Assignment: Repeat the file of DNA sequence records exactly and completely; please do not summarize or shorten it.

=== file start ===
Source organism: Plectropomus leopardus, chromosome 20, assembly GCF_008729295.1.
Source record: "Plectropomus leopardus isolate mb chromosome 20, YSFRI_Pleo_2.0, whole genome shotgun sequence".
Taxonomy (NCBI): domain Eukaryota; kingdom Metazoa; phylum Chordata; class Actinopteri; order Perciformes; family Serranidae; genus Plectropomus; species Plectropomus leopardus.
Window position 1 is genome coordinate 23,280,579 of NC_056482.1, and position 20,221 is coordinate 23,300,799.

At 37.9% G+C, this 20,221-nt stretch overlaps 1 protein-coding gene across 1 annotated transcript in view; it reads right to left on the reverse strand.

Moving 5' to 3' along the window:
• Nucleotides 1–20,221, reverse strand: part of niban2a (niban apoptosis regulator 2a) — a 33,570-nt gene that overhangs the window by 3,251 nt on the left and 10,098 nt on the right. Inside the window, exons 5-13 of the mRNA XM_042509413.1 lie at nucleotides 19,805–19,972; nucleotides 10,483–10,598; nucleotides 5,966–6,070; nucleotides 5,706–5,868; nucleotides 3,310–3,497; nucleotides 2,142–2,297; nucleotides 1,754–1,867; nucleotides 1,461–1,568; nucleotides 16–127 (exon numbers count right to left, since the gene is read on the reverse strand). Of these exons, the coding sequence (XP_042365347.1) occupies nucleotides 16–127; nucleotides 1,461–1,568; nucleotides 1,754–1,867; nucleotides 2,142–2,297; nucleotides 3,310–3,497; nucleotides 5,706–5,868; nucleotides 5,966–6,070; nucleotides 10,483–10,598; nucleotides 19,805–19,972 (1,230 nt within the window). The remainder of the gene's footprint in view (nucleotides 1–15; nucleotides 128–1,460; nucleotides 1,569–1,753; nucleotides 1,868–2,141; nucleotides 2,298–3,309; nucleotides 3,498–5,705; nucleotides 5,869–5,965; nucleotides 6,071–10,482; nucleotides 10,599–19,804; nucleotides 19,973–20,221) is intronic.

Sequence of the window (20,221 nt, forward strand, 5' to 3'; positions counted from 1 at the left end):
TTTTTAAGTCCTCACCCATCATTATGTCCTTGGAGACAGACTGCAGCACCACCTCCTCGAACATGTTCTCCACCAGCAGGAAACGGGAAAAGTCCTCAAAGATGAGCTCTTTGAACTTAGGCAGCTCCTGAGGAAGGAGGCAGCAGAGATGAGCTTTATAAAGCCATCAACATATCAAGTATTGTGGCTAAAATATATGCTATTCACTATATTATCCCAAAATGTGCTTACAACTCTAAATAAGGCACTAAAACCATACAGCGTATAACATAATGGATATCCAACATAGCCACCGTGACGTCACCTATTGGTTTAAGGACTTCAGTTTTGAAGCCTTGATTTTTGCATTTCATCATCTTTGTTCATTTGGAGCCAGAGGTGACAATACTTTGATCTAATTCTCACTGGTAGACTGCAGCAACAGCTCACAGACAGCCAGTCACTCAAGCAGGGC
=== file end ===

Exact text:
Source organism: Plectropomus leopardus, chromosome 20, assembly GCF_008729295.1.
Source record: "Plectropomus leopardus isolate mb chromosome 20, YSFRI_Pleo_2.0, whole genome shotgun sequence".
Taxonomy (NCBI): domain Eukaryota; kingdom Metazoa; phylum Chordata; class Actinopteri; order Perciformes; family Serranidae; genus Plectropomus; species Plectropomus leopardus.
Window position 1 is genome coordinate 23,280,579 of NC_056482.1, and position 20,221 is coordinate 23,300,799.

At 37.9% G+C, this 20,221-nt stretch overlaps 1 protein-coding gene across 1 annotated transcript in view; it reads right to left on the reverse strand.

Moving 5' to 3' along the window:
• Nucleotides 1–20,221, reverse strand: part of niban2a (niban apoptosis regulator 2a) — a 33,570-nt gene that overhangs the window by 3,251 nt on the left and 10,098 nt on the right. Inside the window, exons 5-13 of the mRNA XM_042509413.1 lie at nucleotides 19,805–19,972; nucleotides 10,483–10,598; nucleotides 5,966–6,070; nucleotides 5,706–5,868; nucleotides 3,310–3,497; nucleotides 2,142–2,297; nucleotides 1,754–1,867; nucleotides 1,461–1,568; nucleotides 16–127 (exon numbers count right to left, since the gene is read on the reverse strand). Of these exons, the coding sequence (XP_042365347.1) occupies nucleotides 16–127; nucleotides 1,461–1,568; nucleotides 1,754–1,867; nucleotides 2,142–2,297; nucleotides 3,310–3,497; nucleotides 5,706–5,868; nucleotides 5,966–6,070; nucleotides 10,483–10,598; nucleotides 19,805–19,972 (1,230 nt within the window). The remainder of the gene's footprint in view (nucleotides 1–15; nucleotides 128–1,460; nucleotides 1,569–1,753; nucleotides 1,868–2,141; nucleotides 2,298–3,309; nucleotides 3,498–5,705; nucleotides 5,869–5,965; nucleotides 6,071–10,482; nucleotides 10,599–19,804; nucleotides 19,973–20,221) is intronic.

Sequence of the window (20,221 nt, forward strand, 5' to 3'; positions counted from 1 at the left end):
TTTTTAAGTCCTCACCCATCATTATGTCCTTGGAGACAGACTGCAGCACCACCTCCTCGAACATGTTCTCCACCAGCAGGAAACGGGAAAAGTCCTCAAAGATGAGCTCTTTGAACTTAGGCAGCTCCTGAGGAAGGAGGCAGCAGAGATGAGCTTTATAAAGCCATCAACATATCAAGTATTGTGGCTAAAATATATGCTATTCACTATATTATCCCAAAATGTGCTTACAACTCTAAATAAGGCACTAAAACCATACAGCGTATAACATAATGGATATCCAACATAGCCACCGTGACGTCACCTATTGGTTTAAGGACTTCAGTTTTGAAGCCTTGATTTTTGCATTTCATCATCTTTGTTCATTTGGAGCCAGAGGTGACAATACTTTGATCTAATTCTCACTGGTAGACTGCAGCAACAGCTCACAGACAGCCAGTCACTCAAGCAGGGC